The Narrator

  

                                                                        

                               FIVE

 

There was no way I was going to agree to this preposterous scheme.
"Mr. Dhanda, I mean Badri, I'm not sure I'll be able to help you. I don't even think I'll have the time..."
"Sir, Sir, please listen to me," he said beseechingly, mujhe sirf ek mauka deejiye. Just give me a chance to tell you a little about myself. Then you decide. Your decision will be final. I won't bother you after that." He leant forward in his chair so imploringly that I found myself persuaded to give in." "I have had a strange life, Sir, let me tell you that. I am thirty-two. Today, I have a little bit of money. I can stay in a reasonable amount of comfort. But it wasn't always so. I've had a very rough time these last fifteen or twenty years. But there's this one dream that has been sustaining me through all my hardships. I wanted to do something significant, to write this great story which everyone will watch on the screen..."
"But don't you have anything else to do?" I interrupted.
"No, Sir, this is my only dream. I am single. I have nobody else in the world. I am completely on my my own."
"Don't you have any family at all?"
"No, Sir, I am an orphan. Both my parents are dead."
"I am sorry to hear that."
"It happened a long time back. I was a baby then, just three months old. I don't remember anything about them."
"What happened?"
"My parents came from Pakistan. Their's was a typical partition story. My father found himself in Delhi in 1948 with nothing. No degree, no jobs, no references. He met this young bewildered girl who, like him had lost everything. They decided to get married. The girl, my mother, was sixteen or seventeen. She had been repeatedly, er, molested ... un ki izzat loote gayi thi.
"I won't tell you much about the struggle my parents had to go through. Their life at the refugee camps, my father's search for a job, his becoming a lower division clerk at the age of twenty one, his slow but sure rise up the ranks until he became an officer at thirty one. Then at last, my parents were established in independent India."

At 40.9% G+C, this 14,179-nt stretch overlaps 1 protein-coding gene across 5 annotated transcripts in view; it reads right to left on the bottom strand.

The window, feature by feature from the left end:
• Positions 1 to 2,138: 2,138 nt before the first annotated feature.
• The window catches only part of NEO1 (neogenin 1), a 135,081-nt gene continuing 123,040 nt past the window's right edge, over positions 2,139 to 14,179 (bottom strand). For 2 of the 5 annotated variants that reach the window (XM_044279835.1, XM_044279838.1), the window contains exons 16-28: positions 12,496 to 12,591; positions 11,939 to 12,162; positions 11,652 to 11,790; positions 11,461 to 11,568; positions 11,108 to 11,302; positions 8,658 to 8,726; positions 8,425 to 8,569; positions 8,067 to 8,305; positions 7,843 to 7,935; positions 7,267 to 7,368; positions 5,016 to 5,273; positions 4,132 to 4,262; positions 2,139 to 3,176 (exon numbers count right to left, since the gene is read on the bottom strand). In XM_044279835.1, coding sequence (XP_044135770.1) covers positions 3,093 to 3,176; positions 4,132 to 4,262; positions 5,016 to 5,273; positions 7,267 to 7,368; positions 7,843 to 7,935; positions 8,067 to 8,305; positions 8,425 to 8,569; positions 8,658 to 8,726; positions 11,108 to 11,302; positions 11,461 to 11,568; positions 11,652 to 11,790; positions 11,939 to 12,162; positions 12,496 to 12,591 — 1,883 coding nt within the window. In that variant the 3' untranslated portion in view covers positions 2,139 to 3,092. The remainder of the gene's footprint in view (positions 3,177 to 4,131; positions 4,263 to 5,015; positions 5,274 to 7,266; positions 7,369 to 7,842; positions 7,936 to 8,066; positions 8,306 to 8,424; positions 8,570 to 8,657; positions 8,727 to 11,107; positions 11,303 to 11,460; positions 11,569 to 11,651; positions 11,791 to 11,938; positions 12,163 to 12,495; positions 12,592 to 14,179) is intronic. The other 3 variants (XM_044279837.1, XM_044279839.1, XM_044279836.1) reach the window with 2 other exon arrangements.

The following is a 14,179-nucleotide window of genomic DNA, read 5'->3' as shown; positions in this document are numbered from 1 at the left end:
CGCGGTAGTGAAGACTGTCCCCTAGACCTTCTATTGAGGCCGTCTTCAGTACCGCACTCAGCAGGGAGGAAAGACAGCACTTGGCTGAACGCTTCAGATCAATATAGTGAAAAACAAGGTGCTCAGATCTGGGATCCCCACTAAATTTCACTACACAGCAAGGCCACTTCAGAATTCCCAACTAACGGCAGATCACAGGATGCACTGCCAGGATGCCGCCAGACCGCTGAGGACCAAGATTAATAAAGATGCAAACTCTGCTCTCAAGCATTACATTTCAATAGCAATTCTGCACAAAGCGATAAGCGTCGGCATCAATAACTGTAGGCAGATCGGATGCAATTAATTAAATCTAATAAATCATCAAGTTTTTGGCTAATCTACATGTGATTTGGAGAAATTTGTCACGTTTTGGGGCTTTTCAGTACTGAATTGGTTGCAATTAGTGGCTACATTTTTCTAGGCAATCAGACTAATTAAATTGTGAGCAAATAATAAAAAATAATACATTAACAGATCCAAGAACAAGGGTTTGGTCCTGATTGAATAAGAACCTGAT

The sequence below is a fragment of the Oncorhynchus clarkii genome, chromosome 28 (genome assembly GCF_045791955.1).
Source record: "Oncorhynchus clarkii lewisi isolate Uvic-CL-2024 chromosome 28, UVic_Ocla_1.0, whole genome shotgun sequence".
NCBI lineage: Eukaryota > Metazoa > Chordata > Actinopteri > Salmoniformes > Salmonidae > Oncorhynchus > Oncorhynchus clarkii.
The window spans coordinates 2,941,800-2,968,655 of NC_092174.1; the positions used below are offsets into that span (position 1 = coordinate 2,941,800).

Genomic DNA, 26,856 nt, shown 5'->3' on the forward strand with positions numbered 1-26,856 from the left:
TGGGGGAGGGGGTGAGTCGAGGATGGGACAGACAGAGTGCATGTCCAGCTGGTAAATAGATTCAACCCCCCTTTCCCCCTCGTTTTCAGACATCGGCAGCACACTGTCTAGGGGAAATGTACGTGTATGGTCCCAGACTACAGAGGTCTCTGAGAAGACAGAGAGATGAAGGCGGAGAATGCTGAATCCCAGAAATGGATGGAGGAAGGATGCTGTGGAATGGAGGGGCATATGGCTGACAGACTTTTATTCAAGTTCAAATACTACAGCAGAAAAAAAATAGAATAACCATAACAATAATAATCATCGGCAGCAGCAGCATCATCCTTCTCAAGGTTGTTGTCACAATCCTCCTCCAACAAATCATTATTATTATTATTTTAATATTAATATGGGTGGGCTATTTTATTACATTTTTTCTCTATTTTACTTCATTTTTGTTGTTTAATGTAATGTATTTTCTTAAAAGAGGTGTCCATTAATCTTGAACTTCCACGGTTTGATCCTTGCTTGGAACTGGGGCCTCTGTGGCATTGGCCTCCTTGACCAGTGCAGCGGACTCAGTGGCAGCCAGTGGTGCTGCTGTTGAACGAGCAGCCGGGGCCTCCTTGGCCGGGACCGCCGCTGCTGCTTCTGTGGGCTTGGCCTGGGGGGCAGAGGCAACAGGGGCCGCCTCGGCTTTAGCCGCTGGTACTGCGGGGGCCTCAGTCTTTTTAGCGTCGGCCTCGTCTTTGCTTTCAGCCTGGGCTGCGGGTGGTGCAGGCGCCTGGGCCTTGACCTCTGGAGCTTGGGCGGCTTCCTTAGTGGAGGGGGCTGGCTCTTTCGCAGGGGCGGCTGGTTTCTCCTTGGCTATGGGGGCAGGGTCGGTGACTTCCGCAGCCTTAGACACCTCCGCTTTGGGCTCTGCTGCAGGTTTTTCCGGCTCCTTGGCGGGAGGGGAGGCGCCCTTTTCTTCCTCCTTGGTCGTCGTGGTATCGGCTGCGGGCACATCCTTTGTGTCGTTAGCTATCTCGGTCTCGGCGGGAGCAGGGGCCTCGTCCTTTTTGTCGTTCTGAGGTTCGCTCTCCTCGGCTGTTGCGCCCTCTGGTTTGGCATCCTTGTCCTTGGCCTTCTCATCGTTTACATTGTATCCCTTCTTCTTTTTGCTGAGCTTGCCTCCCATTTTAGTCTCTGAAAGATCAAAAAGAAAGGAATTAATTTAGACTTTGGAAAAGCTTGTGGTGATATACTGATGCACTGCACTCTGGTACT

"But they lacked one thing--they had consulted many doctors, vaids and hakims. All of them found nothing wrong with my mother medically. But somehow, she couldn't conceive. They tried and waited for ten years. Many years earlier someone suggested that they go on a special pilgrimage to the famous shrine at Badrinath
in the Himalayas. But the horrors of the Partition had made my father lost his faith in God. Finally, he decided to go the shrine anyway.
"A few months later my mother was pregnant. When I was born they named me after the deity who had acceded to my parents' wish. And, according to tradition, when I was three months old, my parents revisited the shrine to thank the deity.
"On the way back, we met with an accident. A part of the road had been broken off because of a mudslide. The driver braked suddenly. The car skidded, then rolled off the edge of the road a couple of hundred feet down the hillside. My parents were already dead when the search party found us. The driver was
unconscious, badly hurt. But he survived. I was wrapped up in a blanket, absolutely intact, sound asleep.
Badri paused. I thought he had tears in his eyes. He had made this story so real, as if he had seen it and experienced it himself, not as a child but as an adult. Maybe this was the only patrimony he had and he had grasped it with a desperation and passion that only waifs have for the assorted scraps of information that they can gather about themselves and their past.
Did I believe him? I wasn't completely sure; the natural sceptic in me couldn't be silenced so easily. Yet, what was stranger but more important, I actually wanted to believe him.
To hide my emotions from him, I got up silently, remembering my duty as a host. I brought him a glass of lemonade which he gulped down quickly. Then, he continued his story.
"I was raised by a maternal uncle. He lived in Shahdara, across the Jamuna. Uncle had children of his own and there was the usual favouritism. His eldest daughter, Meena, was about ten years older than me. She became a sort of surrogate mother to me.
"Then something happened. I'll only say this much: it forever severed my ties with my uncle's family. That day, for no fault of mine, I was beaten black and blue. I didn't mind this because I had been abused before. But Mamaji said something about my mother that infuriated me. In my mind I had made idols of my parents, with a devotee's zealousness. I warned Mamaji that if he said anything about my parents, he would never see my face again.
"He laughed: `Abe badmash, maderchod. You beggar, pauper, son of a whore. Where will you go? You'll be here all your life, you little motherfucker, eating up all my hard earned money...'"
If I was a bit startled at Badri's reportage, I didn't show it.
"Well, the inevitable happened. I ran away. I hung around Connaught Place for a couple of days, sleeping under the arches, scavenging and begging for food. Then I took a train to Bombay. I was fifteen then."

 
  Copyright © 2005 - Makarand Paranjape